Working Remotely (Part 1)
As of next week I will be full-time working remotely again, after having worked on-site for almost two years now. This weekend I will be moving from London back to what they call Europe or the continent here in London, specifically Amsterdam. Even though it does play a minor role, this is not directly due to Brexit and more a personal lifestyle choice. As I worked full-time remotely before, two years ago, I have some experience and I want to lay out my ideas and plans to make this a successful endeavour. Part two will be published in a few weeks and give an update on how things are going once I settled in.
How This Came to Happen
As I mentioned above, I am moving for non-work related reasons, but part of me is also looking forward to not having to commute or spending days inside an open-plan office. Over the last couple of months I have transitioned to work usually one day per week from home, so this is definitely a benefit in my book. I also have to thank my current employer, Ostmodern, for being really accommodating in this regard. When I approached them about moving countries, but still wanting to stay with them, they were directly on board. We wrote up a special agreement that states modifies my normal contract and defines the parameters of our new employment relationship.
Difficulties I Expect and Prevention Strategies
When I moved to London to work on-site, I did so not only because it was significantly easier, at least at the time, to find a job on-site rather then remotely, but also because I felt quite disconnected from my colleagues who I only got to meet in person every couple of months. From time to time I would also feel a bit lonely, working all by myself.
To circumvent these issues, we have agreed upon not only daily video conferences, but also for me to come in once a month for two days to spend some time with the rest of the team, have face-to-face meetings and catch ups and just feel more involved. This should also help the rest of the team to not just see me as an entity reachable via Slack or email.
In addition to that, I am actually not moving by myself, but I am taking a good friend and my closest team member with me, so I will have someone physically present most of the time to bounce ideas off.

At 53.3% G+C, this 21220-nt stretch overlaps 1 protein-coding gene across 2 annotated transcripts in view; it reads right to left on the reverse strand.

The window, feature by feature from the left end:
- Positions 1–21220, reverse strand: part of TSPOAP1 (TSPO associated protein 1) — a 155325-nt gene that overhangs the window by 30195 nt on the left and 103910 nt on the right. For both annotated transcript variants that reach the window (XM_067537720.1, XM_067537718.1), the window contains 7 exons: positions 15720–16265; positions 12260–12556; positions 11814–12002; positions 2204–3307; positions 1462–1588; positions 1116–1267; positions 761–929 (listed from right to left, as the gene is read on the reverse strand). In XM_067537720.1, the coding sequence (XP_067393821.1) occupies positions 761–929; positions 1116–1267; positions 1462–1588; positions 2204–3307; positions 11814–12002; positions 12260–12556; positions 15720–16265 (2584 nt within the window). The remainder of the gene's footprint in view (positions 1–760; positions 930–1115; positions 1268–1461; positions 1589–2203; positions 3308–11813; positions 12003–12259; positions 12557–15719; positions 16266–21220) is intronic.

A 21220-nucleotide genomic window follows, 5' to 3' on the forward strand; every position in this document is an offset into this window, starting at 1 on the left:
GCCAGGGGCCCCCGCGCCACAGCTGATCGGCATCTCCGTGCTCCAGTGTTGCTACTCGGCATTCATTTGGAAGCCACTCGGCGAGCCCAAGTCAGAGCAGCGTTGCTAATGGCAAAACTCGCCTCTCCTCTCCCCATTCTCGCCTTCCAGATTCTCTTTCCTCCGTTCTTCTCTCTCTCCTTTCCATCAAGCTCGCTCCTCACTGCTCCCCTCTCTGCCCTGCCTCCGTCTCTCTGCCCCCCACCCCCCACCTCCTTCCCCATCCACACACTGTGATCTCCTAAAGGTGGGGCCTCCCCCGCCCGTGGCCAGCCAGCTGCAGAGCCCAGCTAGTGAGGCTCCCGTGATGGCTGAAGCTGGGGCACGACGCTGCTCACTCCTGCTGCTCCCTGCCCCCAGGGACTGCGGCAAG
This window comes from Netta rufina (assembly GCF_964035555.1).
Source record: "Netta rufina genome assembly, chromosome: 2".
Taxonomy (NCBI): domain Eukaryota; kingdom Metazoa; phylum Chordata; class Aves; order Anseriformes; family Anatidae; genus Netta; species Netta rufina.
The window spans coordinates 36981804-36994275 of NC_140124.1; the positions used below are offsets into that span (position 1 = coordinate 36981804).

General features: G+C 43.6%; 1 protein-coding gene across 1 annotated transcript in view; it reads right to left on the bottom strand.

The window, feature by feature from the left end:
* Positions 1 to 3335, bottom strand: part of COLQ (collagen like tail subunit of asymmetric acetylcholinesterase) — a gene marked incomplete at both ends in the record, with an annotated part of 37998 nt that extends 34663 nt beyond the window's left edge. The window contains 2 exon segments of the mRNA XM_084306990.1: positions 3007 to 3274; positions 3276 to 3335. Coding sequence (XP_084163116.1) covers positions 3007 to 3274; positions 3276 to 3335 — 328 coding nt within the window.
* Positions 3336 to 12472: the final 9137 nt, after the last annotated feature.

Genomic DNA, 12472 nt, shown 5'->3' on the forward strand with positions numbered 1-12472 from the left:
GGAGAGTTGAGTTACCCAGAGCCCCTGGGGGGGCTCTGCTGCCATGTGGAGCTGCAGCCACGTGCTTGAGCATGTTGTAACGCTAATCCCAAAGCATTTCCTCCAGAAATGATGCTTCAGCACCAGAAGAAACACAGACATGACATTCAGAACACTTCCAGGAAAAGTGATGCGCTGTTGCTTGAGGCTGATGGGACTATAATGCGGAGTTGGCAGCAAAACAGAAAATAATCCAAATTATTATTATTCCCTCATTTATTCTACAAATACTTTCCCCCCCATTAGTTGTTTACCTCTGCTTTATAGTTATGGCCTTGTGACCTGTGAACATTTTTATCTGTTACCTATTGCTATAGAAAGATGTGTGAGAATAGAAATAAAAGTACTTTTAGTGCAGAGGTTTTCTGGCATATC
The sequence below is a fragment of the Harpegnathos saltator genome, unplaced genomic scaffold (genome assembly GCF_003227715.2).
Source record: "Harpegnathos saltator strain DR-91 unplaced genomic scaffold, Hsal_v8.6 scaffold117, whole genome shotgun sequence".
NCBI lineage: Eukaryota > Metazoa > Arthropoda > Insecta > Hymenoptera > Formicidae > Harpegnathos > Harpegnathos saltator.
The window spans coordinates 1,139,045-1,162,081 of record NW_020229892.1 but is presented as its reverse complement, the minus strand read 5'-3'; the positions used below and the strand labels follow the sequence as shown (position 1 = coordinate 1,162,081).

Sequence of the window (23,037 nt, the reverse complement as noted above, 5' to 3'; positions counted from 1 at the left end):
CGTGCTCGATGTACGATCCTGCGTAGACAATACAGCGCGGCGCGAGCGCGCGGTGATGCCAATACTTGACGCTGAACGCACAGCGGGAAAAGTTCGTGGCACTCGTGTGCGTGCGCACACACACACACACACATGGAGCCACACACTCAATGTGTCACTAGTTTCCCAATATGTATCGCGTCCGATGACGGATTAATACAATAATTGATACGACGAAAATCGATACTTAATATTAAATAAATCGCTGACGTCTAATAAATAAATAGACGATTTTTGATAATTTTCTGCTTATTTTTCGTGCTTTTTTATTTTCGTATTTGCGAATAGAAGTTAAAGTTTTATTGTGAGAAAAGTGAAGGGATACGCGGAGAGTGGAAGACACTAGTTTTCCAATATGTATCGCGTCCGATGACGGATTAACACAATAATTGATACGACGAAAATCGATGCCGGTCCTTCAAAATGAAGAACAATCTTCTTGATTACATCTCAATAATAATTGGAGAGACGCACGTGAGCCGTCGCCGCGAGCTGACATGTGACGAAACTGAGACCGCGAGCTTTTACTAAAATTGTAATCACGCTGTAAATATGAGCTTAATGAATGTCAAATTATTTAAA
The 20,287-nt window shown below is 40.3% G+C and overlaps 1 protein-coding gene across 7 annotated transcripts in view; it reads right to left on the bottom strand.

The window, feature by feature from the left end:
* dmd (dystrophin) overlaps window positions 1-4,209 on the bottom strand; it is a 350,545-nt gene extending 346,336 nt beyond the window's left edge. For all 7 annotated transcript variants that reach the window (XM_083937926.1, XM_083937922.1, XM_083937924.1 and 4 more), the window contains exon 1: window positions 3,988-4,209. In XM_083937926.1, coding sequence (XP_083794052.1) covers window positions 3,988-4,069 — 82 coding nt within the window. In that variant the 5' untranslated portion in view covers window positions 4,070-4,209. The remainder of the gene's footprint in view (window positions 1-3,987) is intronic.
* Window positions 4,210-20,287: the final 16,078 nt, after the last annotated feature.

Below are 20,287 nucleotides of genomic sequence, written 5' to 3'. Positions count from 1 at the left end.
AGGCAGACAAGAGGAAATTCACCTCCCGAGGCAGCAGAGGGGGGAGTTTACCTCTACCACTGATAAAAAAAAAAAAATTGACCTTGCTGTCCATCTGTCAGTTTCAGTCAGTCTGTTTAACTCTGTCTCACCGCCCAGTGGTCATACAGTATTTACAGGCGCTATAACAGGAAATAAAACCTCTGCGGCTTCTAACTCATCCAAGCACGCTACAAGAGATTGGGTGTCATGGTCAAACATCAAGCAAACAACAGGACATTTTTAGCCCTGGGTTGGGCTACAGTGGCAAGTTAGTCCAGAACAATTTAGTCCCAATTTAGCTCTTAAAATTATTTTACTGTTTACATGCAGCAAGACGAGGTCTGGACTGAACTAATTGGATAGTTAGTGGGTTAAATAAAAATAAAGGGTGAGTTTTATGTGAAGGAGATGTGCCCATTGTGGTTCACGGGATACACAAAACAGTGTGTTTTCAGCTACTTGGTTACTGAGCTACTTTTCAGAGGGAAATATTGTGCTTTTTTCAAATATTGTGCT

Another problem I experienced before was having a hard time separating work and private life, which can have negative impacts on both. The solution for these I think is quite simple and obvious, I will rent a coworking space and artificially commute there at least most of the time. This way I can focus on getting work done while there and also leave work behind once I get home. Because I get total freedom in this, I can still work from home if the weather is terrible or I do not feel like going outside, and I get to pick the exact length of commute I want.
Lastly I am foreseeing a new problem I have not faced in this way before, and this is related to the fact that I now lead a small team and own several products, one of them being our core backend platform. This makes me the central entry point for a lot of people from other teams, and I am usually the person invited to meetings where some platform knowledge is required. We decided that I am going to keep both of these responsibilities, but we are going to install an ambassador who is going to be working on-site and will be easier to talk to. This ambassador is a fellow senior backend engineer who I will catch up with regularly to make sure we are both on top of things.
Where to Go from Here
I will be moving this upcoming weekend, as of time of posting, and resume working as soon as possible next week. As mentioned in the beginning, there will be a follow-up post in a couple of weeks, once the dust (and I) has settled, where I will draw some conclusions on the predictions I made above and write about what works and what does not.